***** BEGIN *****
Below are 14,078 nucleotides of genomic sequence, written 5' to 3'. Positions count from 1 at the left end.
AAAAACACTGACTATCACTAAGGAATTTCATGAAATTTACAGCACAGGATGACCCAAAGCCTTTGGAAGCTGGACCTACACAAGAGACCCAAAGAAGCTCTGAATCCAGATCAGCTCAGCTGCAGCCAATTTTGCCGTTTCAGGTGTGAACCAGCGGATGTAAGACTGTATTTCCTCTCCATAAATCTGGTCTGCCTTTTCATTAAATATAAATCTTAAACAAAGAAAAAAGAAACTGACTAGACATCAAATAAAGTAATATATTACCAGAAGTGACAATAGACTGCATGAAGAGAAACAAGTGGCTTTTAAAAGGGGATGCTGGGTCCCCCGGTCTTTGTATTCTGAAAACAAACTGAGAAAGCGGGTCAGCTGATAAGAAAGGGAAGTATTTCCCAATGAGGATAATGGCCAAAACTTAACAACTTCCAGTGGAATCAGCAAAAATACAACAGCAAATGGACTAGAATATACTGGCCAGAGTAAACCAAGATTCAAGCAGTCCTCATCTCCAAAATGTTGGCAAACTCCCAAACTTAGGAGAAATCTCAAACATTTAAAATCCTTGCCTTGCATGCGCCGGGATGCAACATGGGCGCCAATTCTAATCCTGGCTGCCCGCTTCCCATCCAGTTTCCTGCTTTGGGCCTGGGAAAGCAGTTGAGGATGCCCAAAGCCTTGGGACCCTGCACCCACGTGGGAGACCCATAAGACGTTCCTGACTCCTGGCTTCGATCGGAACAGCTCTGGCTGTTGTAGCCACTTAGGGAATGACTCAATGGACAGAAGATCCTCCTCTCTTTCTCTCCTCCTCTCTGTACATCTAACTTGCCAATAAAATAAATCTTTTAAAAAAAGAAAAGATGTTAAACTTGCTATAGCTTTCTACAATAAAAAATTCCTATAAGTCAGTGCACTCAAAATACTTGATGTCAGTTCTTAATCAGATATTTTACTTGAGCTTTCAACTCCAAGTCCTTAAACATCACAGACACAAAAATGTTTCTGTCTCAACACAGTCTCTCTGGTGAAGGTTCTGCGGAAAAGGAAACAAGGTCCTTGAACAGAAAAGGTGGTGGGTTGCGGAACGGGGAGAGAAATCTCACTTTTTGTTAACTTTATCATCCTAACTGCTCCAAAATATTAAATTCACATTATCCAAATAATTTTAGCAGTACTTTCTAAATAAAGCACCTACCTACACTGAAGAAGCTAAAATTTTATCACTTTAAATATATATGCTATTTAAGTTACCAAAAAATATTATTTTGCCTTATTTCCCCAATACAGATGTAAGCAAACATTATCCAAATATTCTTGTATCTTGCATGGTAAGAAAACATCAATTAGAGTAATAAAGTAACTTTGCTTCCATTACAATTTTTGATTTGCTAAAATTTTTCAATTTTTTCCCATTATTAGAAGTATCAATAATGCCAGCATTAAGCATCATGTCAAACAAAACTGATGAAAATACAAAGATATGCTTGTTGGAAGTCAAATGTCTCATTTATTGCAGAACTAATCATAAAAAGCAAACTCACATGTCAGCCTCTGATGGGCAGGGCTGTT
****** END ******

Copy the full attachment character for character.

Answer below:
Below are 14,078 nucleotides of genomic sequence, written 5' to 3'. Positions count from 1 at the left end.
AAAAACACTGACTATCACTAAGGAATTTCATGAAATTTACAGCACAGGATGACCCAAAGCCTTTGGAAGCTGGACCTACACAAGAGACCCAAAGAAGCTCTGAATCCAGATCAGCTCAGCTGCAGCCAATTTTGCCGTTTCAGGTGTGAACCAGCGGATGTAAGACTGTATTTCCTCTCCATAAATCTGGTCTGCCTTTTCATTAAATATAAATCTTAAACAAAGAAAAAAGAAACTGACTAGACATCAAATAAAGTAATATATTACCAGAAGTGACAATAGACTGCATGAAGAGAAACAAGTGGCTTTTAAAAGGGGATGCTGGGTCCCCCGGTCTTTGTATTCTGAAAACAAACTGAGAAAGCGGGTCAGCTGATAAGAAAGGGAAGTATTTCCCAATGAGGATAATGGCCAAAACTTAACAACTTCCAGTGGAATCAGCAAAAATACAACAGCAAATGGACTAGAATATACTGGCCAGAGTAAACCAAGATTCAAGCAGTCCTCATCTCCAAAATGTTGGCAAACTCCCAAACTTAGGAGAAATCTCAAACATTTAAAATCCTTGCCTTGCATGCGCCGGGATGCAACATGGGCGCCAATTCTAATCCTGGCTGCCCGCTTCCCATCCAGTTTCCTGCTTTGGGCCTGGGAAAGCAGTTGAGGATGCCCAAAGCCTTGGGACCCTGCACCCACGTGGGAGACCCATAAGACGTTCCTGACTCCTGGCTTCGATCGGAACAGCTCTGGCTGTTGTAGCCACTTAGGGAATGACTCAATGGACAGAAGATCCTCCTCTCTTTCTCTCCTCCTCTCTGTACATCTAACTTGCCAATAAAATAAATCTTTTAAAAAAAGAAAAGATGTTAAACTTGCTATAGCTTTCTACAATAAAAAATTCCTATAAGTCAGTGCACTCAAAATACTTGATGTCAGTTCTTAATCAGATATTTTACTTGAGCTTTCAACTCCAAGTCCTTAAACATCACAGACACAAAAATGTTTCTGTCTCAACACAGTCTCTCTGGTGAAGGTTCTGCGGAAAAGGAAACAAGGTCCTTGAACAGAAAAGGTGGTGGGTTGCGGAACGGGGAGAGAAATCTCACTTTTTGTTAACTTTATCATCCTAACTGCTCCAAAATATTAAATTCACATTATCCAAATAATTTTAGCAGTACTTTCTAAATAAAGCACCTACCTACACTGAAGAAGCTAAAATTTTATCACTTTAAATATATATGCTATTTAAGTTACCAAAAAATATTATTTTGCCTTATTTCCCCAATACAGATGTAAGCAAACATTATCCAAATATTCTTGTATCTTGCATGGTAAGAAAACATCAATTAGAGTAATAAAGTAACTTTGCTTCCATTACAATTTTTGATTTGCTAAAATTTTTCAATTTTTTCCCATTATTAGAAGTATCAATAATGCCAGCATTAAGCATCATGTCAAACAAAACTGATGAAAATACAAAGATATGCTTGTTGGAAGTCAAATGTCTCATTTATTGCAGAACTAATCATAAAAAGCAAACTCACATGTCAGCCTCTGATGGGCAGGGCTGTT